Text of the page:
Saturday

    afternoon all, worked a 23 hour day yesterday running on adrenaline today. hope to see the b-29 FI-FI tomorrow in Nashua NH fly tomorrow!
  18. cobraj

    Time for my annual check in.

    hey Maine.. I have a place in Starks Maine now!
  19. Donster

    Very rare Corsair flies again

    Excellent!
  20. This Corsair is not a late model Vought F4U nor is it a Goodyear FG-1D. Nope, this rare Corsair is a one-of-a-kind today. It is fully restored and now flying, back from the swamps of North Carolina where it crashed in December 1944. It is the world's only flying Brewster F3A-1(A). http://warbirdsnews.com/warbird-restorations/brewster-f3a-corsair-takes-to-the-skies-in-breckenridge-texas.html The paint scheme would be correct for this era and the markings "L69" would indicate the training unit stationed at Mojave.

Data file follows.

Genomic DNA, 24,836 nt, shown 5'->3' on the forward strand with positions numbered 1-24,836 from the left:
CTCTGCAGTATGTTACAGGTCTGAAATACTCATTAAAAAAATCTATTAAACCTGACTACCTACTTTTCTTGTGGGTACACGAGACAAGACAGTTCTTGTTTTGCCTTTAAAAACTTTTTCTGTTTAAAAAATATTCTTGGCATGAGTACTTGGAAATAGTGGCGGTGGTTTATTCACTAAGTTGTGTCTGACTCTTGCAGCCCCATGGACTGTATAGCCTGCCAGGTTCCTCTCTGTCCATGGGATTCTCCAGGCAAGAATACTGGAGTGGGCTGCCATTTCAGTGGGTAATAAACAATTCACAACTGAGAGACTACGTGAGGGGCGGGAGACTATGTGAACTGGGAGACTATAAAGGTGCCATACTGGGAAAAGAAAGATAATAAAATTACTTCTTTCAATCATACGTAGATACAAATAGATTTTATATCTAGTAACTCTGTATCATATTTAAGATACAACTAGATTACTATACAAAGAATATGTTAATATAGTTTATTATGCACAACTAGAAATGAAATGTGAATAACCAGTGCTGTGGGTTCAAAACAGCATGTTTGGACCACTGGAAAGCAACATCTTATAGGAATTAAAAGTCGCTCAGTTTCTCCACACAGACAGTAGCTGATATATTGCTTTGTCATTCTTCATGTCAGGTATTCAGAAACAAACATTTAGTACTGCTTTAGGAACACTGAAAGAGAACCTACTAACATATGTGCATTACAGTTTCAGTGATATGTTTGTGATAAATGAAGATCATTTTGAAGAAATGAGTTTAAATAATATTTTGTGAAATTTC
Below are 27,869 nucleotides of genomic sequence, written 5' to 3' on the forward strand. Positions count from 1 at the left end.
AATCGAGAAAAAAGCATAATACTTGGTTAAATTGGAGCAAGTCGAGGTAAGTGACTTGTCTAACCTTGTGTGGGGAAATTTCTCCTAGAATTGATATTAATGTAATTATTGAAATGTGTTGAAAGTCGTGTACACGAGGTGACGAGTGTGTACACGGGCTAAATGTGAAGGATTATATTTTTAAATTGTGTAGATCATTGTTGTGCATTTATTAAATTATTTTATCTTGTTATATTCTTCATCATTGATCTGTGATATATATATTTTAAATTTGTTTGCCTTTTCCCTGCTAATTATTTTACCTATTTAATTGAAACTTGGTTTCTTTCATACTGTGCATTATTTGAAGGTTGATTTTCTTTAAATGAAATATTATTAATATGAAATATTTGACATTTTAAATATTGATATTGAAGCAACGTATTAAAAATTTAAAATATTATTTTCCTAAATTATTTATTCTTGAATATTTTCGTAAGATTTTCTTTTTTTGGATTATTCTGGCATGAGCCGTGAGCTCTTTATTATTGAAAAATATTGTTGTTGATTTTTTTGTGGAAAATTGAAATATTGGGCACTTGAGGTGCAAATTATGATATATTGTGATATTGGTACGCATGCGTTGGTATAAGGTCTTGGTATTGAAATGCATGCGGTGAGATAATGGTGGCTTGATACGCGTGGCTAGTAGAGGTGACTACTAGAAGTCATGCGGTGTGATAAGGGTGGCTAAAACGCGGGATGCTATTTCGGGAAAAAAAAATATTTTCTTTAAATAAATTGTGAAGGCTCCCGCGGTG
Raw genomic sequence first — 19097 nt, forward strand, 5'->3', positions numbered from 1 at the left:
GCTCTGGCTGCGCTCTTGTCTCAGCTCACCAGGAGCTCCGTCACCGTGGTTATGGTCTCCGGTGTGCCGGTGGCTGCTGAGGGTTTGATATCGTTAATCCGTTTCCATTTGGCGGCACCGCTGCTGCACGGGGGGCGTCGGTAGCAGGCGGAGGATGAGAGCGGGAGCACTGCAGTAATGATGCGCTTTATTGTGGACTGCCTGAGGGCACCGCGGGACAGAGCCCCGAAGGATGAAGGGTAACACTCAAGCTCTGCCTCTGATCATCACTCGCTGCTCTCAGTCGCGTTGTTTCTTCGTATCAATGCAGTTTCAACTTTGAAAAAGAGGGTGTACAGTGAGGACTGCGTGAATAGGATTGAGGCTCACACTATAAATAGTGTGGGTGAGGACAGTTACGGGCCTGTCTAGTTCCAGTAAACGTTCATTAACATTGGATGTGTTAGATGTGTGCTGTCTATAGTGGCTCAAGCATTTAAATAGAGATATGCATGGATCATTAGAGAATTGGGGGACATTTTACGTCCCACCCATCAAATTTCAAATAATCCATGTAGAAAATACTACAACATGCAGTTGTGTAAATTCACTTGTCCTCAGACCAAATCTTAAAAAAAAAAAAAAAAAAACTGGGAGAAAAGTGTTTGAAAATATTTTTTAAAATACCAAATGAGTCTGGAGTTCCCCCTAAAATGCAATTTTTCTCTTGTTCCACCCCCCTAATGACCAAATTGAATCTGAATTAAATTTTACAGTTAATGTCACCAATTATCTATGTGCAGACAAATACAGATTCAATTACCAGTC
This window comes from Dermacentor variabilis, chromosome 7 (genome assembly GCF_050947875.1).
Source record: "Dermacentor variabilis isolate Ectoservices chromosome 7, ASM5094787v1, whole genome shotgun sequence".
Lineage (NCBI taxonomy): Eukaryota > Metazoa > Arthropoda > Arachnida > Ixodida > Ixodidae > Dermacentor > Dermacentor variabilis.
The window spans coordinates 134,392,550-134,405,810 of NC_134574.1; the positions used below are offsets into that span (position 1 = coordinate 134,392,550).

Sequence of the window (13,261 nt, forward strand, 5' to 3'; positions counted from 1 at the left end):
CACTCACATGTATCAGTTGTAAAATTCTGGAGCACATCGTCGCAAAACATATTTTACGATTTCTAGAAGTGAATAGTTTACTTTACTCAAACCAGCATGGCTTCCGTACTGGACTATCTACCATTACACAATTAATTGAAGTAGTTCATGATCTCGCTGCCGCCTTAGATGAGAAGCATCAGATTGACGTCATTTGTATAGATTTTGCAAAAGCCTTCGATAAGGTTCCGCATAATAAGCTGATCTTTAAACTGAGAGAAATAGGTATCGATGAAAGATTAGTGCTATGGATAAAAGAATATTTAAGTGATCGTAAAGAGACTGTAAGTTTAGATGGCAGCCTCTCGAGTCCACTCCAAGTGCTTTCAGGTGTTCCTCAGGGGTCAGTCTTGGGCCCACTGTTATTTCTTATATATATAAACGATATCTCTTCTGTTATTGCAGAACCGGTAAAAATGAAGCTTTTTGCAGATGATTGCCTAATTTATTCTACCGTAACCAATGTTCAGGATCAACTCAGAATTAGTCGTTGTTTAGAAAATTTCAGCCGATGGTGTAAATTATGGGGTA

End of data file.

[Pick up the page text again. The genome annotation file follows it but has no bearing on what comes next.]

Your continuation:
21. Stans

    Saturday

    Morning y'all, clear skies, 64F and low humidity! Expecting sunshine and a high of 89F today.
  22. Stans

    Time for my annual check in.

    Hey, Maine!
  23. Donster

    Time for my annual check in.

    Welcome back Maine! LOL Madman!
  24. Donster

    Saturday

    Morning all. 71F with light rain. Isolated storms possible. Cooler. High of 86F.